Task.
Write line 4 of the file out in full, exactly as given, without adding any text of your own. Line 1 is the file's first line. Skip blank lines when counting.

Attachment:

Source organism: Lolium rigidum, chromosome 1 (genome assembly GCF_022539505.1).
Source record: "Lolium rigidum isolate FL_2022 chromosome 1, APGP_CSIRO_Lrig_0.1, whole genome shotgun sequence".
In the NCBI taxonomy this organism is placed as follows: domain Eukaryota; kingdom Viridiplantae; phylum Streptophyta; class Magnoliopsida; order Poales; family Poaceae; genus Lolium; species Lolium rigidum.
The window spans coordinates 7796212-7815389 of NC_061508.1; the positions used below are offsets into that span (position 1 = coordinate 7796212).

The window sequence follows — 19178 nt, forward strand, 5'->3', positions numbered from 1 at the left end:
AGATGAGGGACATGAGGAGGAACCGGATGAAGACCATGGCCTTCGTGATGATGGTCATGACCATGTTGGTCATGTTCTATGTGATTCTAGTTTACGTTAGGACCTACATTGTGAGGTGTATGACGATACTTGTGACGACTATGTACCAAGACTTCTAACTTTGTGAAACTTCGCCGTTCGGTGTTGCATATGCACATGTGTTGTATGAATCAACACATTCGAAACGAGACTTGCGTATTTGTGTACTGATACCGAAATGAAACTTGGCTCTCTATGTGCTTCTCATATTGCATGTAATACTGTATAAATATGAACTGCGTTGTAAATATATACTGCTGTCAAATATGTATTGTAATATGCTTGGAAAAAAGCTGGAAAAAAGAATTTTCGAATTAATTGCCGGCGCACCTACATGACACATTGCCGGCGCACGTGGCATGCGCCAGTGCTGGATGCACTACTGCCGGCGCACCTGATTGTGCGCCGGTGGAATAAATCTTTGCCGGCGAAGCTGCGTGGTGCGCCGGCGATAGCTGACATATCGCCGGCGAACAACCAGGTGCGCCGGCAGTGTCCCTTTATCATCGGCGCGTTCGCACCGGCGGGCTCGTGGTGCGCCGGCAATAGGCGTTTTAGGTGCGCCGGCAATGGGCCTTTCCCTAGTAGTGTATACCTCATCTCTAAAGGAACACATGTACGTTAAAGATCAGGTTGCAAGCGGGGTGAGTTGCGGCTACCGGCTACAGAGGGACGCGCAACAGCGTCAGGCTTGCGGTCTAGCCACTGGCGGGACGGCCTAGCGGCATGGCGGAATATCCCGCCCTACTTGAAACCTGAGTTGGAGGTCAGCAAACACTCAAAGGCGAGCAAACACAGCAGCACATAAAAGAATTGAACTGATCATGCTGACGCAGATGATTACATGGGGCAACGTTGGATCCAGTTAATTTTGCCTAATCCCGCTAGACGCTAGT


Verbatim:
The window spans coordinates 7796212-7815389 of NC_061508.1; the positions used below are offsets into that span (position 1 = coordinate 7796212).